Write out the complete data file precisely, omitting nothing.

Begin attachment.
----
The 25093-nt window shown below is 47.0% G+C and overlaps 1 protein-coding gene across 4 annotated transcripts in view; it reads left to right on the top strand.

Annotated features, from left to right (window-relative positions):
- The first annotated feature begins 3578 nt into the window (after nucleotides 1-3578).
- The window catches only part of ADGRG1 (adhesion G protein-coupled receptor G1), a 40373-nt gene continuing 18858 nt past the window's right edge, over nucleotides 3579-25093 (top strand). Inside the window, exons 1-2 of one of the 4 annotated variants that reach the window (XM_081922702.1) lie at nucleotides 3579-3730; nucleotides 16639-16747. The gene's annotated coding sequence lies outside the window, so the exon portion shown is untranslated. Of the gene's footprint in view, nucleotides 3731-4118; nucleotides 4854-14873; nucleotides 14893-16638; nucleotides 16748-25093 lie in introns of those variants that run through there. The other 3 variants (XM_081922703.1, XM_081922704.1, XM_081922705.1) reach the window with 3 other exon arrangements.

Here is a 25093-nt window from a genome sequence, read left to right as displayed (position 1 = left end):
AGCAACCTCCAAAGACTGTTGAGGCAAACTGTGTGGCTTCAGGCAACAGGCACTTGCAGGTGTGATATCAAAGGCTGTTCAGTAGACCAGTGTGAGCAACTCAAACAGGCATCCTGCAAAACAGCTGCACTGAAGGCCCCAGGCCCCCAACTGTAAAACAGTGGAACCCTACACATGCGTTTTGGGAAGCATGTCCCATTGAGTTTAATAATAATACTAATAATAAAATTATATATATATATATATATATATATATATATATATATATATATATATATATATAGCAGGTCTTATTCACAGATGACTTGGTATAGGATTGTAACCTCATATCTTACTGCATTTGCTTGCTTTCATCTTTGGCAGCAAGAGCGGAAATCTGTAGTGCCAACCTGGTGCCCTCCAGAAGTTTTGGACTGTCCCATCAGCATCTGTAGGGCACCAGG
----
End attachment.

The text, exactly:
The 25093-nt window shown below is 47.0% G+C and overlaps 1 protein-coding gene across 4 annotated transcripts in view; it reads left to right on the top strand.

Annotated features, from left to right (window-relative positions):
- The first annotated feature begins 3578 nt into the window (after nucleotides 1-3578).
- The window catches only part of ADGRG1 (adhesion G protein-coupled receptor G1), a 40373-nt gene continuing 18858 nt past the window's right edge, over nucleotides 3579-25093 (top strand). Inside the window, exons 1-2 of one of the 4 annotated variants that reach the window (XM_081922702.1) lie at nucleotides 3579-3730; nucleotides 16639-16747. The gene's annotated coding sequence lies outside the window, so the exon portion shown is untranslated. Of the gene's footprint in view, nucleotides 3731-4118; nucleotides 4854-14873; nucleotides 14893-16638; nucleotides 16748-25093 lie in introns of those variants that run through there. The other 3 variants (XM_081922703.1, XM_081922704.1, XM_081922705.1) reach the window with 3 other exon arrangements.

Here is a 25093-nt window from a genome sequence, read left to right as displayed (position 1 = left end):
AGCAACCTCCAAAGACTGTTGAGGCAAACTGTGTGGCTTCAGGCAACAGGCACTTGCAGGTGTGATATCAAAGGCTGTTCAGTAGACCAGTGTGAGCAACTCAAACAGGCATCCTGCAAAACAGCTGCACTGAAGGCCCCAGGCCCCCAACTGTAAAACAGTGGAACCCTACACATGCGTTTTGGGAAGCATGTCCCATTGAGTTTAATAATAATACTAATAATAAAATTATATATATATATATATATATATATATATATATATATATATATATATATATATAGCAGGTCTTATTCACAGATGACTTGGTATAGGATTGTAACCTCATATCTTACTGCATTTGCTTGCTTTCATCTTTGGCAGCAAGAGCGGAAATCTGTAGTGCCAACCTGGTGCCCTCCAGAAGTTTTGGACTGTCCCATCAGCATCTGTAGGGCACCAGG